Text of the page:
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A Healthy Diet Can Improve Kids' IQ


Australian researchers have found that children who eat a healthy diet score higher on IQ tests than kids who eat junk food.

As parents, we always want to give our kids the best chance in life. A recent study by researchers at the University of Adelaide shows that boosting our kids’ IQ may be as easy as feeding them a healthy diet  rather than junk food. 

Comparing diets

Researchers studied the dietary patterns of more than 7,000 children during the first two years of life. They compared traditional and contemporary home-prepared food, commercial baby food, breastfeeding, and junk food.

"Diet supplies the nutrients needed for the development of brain tissues in the first two years of life, and the aim of this study was to look at what impact diet would have on children's IQs," Dr. Lisa Smithers says.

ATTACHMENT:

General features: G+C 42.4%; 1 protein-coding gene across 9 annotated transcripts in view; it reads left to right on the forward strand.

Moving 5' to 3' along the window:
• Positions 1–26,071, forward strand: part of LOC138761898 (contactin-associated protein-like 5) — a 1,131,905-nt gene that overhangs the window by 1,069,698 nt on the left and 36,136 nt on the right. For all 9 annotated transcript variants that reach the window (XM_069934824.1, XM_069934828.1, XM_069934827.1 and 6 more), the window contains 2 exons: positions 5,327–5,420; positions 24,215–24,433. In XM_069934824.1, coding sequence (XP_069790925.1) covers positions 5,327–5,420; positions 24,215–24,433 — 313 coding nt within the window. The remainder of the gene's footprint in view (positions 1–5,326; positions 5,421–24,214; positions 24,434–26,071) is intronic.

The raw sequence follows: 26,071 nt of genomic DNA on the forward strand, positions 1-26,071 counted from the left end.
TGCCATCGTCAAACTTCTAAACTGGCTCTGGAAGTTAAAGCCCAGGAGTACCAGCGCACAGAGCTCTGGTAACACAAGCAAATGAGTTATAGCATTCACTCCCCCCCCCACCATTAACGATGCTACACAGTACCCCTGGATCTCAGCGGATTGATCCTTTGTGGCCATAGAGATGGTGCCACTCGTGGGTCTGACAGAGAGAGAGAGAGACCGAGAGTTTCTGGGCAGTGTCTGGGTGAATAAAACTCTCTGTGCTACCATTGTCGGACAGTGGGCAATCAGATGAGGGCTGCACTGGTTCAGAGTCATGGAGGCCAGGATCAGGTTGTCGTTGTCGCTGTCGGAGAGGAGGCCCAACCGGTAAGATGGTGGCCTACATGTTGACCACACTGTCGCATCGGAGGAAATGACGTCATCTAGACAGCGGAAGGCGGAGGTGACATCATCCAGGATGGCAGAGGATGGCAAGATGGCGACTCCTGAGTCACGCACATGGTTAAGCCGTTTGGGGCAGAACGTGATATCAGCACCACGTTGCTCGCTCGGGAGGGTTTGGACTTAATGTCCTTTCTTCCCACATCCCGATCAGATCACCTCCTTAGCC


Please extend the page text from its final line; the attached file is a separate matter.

Children’s diets were examined at six months, 15 months, and 24 months, and their IQ was measured at eight years of age.

Healthy diet = higher IQ

Children who were breastfed at six months and at 15 and 24 months ate a healthy diet, including fruit, vegetables, legumes, and cheese, scored two points higher on IQ tests when they were eight years old.

A diet that regularly included junk food, such as biscuits, sweets, soft drinks, and chips during the first two years of a child’s life lowered IQ by up to two points.

Although the difference isn’t huge, by any means, this study does provide food for thought. What we feed our kids does have a long-term impact—on their bodies and brains.




No Proof

No Proof

Raise a glass and say cheers to not-so-hard drinks

Matthew Kadey, MSc, RDMatthew Kadey, MSc, RD